STORY: This normally bustling village in the Swiss Alps has a big problem this winter season: It’s green.
Unusually mild weather across Europe has deprived the resort village of Leysin, Switzerland of its trademark powdery snow.
Recent temperatures climbed as high at 70 degrees Fahrenheit.
It's indicative of a much larger problem:
Switzerland is warming at about twice the global average rate... and with snowless slopes - can resorts survive?
2022 was the warmest year since the country began keeping records in 1864, according to Switzerland’s federal office for meteorology.
The mountains here have a heat-trapping effect, and that's having a major impact on all of the businesses that built their livelihoods around tourism and the slopes.
Armon Cantieni is the director of Tele-Leysin, which operates cable cars and other facilities.
He said there is a decrease in usage of around 35-40 percent compared to last year.
Ski resorts across the country and cable car companies also have been struggling, trying to occupy tourists with other forms of leisure.
Some are luring vacationers with alpine bike paths to compensate for a delayed ski season.
This waiter said he was laid off last week from his restaurant job due to a lack of snow bringing in customers.
He's finding short term gigs to make ends meet, until he can find more steady employment.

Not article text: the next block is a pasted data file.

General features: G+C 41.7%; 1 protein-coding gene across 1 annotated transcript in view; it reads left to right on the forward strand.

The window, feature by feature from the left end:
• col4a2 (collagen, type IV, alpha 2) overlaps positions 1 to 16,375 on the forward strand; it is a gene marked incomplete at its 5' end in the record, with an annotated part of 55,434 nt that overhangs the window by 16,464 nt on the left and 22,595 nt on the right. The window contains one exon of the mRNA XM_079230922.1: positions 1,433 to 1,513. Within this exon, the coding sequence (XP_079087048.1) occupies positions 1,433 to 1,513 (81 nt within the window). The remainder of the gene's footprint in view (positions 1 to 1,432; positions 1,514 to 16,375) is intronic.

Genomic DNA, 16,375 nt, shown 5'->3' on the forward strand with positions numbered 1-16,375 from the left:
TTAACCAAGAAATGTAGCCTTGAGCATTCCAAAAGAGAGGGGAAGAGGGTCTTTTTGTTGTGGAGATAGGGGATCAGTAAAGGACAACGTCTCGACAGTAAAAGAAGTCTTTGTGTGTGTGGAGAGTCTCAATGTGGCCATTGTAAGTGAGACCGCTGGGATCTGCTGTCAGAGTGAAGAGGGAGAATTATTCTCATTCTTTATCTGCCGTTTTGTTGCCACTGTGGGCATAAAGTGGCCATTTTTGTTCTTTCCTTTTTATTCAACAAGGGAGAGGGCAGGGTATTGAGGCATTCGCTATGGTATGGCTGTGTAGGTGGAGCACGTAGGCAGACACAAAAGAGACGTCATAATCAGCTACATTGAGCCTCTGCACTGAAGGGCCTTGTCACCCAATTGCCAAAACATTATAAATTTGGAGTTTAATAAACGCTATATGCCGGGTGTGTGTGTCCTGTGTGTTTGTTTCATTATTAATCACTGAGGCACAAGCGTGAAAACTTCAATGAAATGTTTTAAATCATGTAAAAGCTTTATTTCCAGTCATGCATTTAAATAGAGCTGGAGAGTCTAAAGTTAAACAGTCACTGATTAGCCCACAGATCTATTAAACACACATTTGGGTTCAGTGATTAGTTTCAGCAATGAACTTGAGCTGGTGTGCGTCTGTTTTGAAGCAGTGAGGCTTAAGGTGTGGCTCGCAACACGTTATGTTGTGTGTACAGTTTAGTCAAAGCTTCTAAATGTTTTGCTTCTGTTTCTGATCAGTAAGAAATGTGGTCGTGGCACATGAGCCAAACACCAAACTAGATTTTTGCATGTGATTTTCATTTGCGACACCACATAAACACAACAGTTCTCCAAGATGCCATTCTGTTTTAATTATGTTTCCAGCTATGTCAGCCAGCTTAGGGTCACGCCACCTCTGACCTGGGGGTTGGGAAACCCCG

Recent Satellite imagery showed ski resorts in Switzerland - and also France and Austria - with significantly less snow compared to this time last year, as record-high winter temperatures swept across parts of Europe over the new year.
It's led to the closure of some of them.
Visitors like Elisa Taylor, a U.S. citizen living in Switzerland, are worried for the businesses that are left.
“I think climate change is really scary, I’m so nervous for the people who make their lives in the winter mountains, you know the livelihoods are very much connected to tourism and if there is no ski, there is probably not as much tourism, there is a lot of interconnected concerns I have. Also, for my skiing.”
Scientists have not yet analyzed how climate change has affected the recent high temperatures...
But they say this winter's warm weather spell fits into the longer-term trend of rising temperatures due to human-caused climate change.